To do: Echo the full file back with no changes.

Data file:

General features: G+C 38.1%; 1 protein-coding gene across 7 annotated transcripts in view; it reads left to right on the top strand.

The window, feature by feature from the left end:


General features: G+C 38.1%; 1 protein-coding gene across 7 annotated transcripts in view; it reads left to right on the top strand.

The window, feature by feature from the left end: